How do these passages intersect with your own experiences?
Do they describe what you know?
Do you have experiences that back up or challenge Jordan's claims?

Let's go around now, reading a passage from the text,
or your own sentence, stating what Jordan's argument is.
What is her claim? (if you are reading her sentence, tell us what page)

Discuss: where/how/why do our claims about the claim diverge?
What to do with/how to handle those differences??

VI. (by 12:40):  your 3 pp. writing assignment, due by 5 p.m. on Sunday, asks you reflecting on your identity in relationship to others'. Start by thinking about Jordan's description of the surprising connections and disconnections among us, about where self ends and others begin. Then tell a story about an encounter you had with someone else, which taught you something about who you are, either because you noticed your differences, your similarities, or some interesting combination of both. Then, bring into your paper a quote from Jordan--some passage from her essay that is evocative, resonant, or challenging in terms of the story you have told; in other words, put her story into "dialogue" with your own. How does Jordan's essay help you understand your own story? Or complicate it, make it not so easily understandable?

Post this essay the same way you posted your introduction last night, but also tag it "web paper or special event"
(this will help Serendip assemble your portfolio, separate out your short postings from these longer ones...) And then send a copy to me. Have fun!

Anne's reading notes from Jordan's essay:
Neither this…nor the…nor the...nor the...belong here, of course.
this is my consciousness of race …
this is my consciousness of class…
This is my consciousness of race and class and gender identity…
his job: pretending himself a servile ancillary
humble themselves to our careless games
harmlessly killing time
I notice the fixed relations….we are parties to a transaction designed to set us against each other.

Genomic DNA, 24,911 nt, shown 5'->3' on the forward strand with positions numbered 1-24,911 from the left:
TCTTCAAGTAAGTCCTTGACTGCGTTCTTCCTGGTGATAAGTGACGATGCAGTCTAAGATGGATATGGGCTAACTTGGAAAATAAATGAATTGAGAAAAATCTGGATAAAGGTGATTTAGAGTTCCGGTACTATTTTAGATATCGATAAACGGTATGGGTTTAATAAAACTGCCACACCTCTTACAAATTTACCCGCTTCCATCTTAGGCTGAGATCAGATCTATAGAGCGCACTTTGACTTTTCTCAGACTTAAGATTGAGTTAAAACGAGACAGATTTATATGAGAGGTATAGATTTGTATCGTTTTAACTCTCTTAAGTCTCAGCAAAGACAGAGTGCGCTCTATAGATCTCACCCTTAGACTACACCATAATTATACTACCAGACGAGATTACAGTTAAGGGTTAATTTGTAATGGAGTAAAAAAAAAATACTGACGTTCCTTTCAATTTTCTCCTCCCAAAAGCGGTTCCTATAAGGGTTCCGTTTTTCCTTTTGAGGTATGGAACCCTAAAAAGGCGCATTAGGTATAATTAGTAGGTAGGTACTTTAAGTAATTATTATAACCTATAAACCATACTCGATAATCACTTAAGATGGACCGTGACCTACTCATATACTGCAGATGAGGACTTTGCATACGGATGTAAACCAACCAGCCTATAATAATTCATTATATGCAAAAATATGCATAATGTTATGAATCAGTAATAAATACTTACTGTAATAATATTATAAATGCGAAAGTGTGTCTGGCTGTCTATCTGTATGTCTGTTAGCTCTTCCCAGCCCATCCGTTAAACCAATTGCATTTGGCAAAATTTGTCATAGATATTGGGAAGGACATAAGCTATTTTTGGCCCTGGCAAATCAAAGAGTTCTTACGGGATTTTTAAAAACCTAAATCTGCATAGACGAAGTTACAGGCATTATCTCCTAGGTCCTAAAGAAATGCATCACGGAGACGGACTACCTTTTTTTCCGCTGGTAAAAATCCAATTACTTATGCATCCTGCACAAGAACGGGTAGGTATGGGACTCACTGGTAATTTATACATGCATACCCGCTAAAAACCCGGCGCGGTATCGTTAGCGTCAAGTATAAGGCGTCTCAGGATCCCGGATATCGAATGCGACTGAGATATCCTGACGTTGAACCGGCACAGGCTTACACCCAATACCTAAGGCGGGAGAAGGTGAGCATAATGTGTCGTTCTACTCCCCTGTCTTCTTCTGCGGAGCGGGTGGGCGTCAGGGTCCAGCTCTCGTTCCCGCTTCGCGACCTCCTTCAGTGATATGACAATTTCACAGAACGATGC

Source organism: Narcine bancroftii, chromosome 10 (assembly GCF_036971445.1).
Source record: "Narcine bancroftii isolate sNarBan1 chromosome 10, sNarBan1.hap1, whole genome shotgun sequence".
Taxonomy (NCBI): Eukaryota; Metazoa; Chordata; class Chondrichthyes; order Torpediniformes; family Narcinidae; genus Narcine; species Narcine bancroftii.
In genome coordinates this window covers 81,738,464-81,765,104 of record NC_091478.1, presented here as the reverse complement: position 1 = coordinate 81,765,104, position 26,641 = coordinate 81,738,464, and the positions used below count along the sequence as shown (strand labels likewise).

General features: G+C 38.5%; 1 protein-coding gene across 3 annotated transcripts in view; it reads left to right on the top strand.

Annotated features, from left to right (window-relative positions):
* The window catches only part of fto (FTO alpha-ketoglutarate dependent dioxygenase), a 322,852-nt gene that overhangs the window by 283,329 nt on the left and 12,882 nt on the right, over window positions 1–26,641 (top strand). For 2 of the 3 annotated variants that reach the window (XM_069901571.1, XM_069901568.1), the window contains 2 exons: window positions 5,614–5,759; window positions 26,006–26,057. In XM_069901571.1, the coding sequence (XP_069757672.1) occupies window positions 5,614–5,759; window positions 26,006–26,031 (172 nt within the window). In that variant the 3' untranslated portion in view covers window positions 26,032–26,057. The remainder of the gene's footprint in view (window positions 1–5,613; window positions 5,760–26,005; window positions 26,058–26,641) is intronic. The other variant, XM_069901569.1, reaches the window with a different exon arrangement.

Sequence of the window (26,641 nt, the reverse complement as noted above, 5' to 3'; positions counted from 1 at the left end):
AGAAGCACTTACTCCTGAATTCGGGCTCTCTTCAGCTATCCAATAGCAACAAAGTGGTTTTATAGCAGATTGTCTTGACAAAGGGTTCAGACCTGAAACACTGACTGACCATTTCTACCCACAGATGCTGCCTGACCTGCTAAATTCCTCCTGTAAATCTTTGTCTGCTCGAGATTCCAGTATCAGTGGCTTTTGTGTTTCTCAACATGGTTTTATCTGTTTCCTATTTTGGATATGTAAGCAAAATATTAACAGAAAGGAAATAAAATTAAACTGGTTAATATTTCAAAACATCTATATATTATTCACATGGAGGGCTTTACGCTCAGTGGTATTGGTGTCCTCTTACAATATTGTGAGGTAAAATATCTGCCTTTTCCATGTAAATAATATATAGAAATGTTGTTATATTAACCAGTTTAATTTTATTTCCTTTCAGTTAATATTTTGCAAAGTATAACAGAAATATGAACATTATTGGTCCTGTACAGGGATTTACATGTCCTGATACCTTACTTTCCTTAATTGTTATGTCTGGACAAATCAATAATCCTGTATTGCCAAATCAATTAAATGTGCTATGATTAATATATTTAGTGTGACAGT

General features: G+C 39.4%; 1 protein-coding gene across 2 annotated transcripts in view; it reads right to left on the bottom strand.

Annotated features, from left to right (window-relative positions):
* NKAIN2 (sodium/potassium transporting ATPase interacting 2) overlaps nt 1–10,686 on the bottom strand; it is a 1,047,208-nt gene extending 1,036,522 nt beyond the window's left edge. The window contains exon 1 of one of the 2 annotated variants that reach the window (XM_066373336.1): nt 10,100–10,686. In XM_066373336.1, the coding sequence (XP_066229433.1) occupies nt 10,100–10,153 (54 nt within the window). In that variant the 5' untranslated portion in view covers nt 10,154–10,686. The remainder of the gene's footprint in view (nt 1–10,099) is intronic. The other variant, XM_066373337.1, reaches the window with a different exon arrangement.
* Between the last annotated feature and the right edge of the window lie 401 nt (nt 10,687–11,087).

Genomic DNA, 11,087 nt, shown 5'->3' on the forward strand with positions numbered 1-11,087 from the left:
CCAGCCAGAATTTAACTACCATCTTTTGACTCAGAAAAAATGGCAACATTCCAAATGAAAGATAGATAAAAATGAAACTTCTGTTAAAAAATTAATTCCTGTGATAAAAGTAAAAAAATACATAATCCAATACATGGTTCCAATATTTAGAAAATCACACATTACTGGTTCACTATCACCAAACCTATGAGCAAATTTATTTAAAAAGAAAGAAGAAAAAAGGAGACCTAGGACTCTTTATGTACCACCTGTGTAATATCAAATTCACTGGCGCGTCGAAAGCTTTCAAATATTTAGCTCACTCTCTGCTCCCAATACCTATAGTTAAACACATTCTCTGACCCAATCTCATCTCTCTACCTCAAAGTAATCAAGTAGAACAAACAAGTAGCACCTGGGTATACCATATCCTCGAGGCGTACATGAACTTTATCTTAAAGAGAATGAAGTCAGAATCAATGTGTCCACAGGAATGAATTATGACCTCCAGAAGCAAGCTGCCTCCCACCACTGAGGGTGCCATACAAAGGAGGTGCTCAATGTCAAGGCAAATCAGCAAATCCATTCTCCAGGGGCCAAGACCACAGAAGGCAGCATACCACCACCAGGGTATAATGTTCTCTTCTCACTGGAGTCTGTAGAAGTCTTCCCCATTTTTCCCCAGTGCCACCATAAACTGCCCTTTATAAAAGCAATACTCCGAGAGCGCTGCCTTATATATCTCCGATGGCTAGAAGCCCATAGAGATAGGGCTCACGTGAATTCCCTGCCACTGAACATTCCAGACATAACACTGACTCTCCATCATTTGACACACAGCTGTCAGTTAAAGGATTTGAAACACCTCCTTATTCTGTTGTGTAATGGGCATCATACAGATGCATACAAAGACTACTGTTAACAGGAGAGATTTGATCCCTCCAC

Whose rights? Whose freedom? Whose desire?
and why should she give a shit about mine unless I do something, for real, about hers?
For these reasons of difference, the students and I had moved away from each other, even while we continued to talk.
she even has the luxury to deny the power of the privileges that paralyze her life…
most of the women of the world persist far from the heart of the usual Women’s Studies syllabus.
Similarly, the typical Black History course will slide by the majority experience it pretends to represent.
I can’t think how I should lessen the offense of my appetite.
How would "Olive" rate me?
the skin on my body has changed and so has my mind
the usual race and class concepts of connection, or gender assumptions of unity, do not apply very well. I doubt that they ever did.
race and class and gender remain as real as the weather. But what they must mean about the contact between two individuals is less obvious and, like the weather, not predictable,…
partnership in misery does not necessarily provide for partnership for change: When we get the monsters off our backs all of us may want to run in very different directions.
I am reaching for the words to describe the difference between a common identity that has been imposed and the individual identity any one of us will choose, once she gains that chance.
What happens beyond the idea of that enemy and beyond the consequences of that enemy?
It is… what we can do for each other that will determine the connection
One quandary I have set myself to explore with my students is the one of taking responsibility without power,
I must make the connection real between me and these strangers everywhere….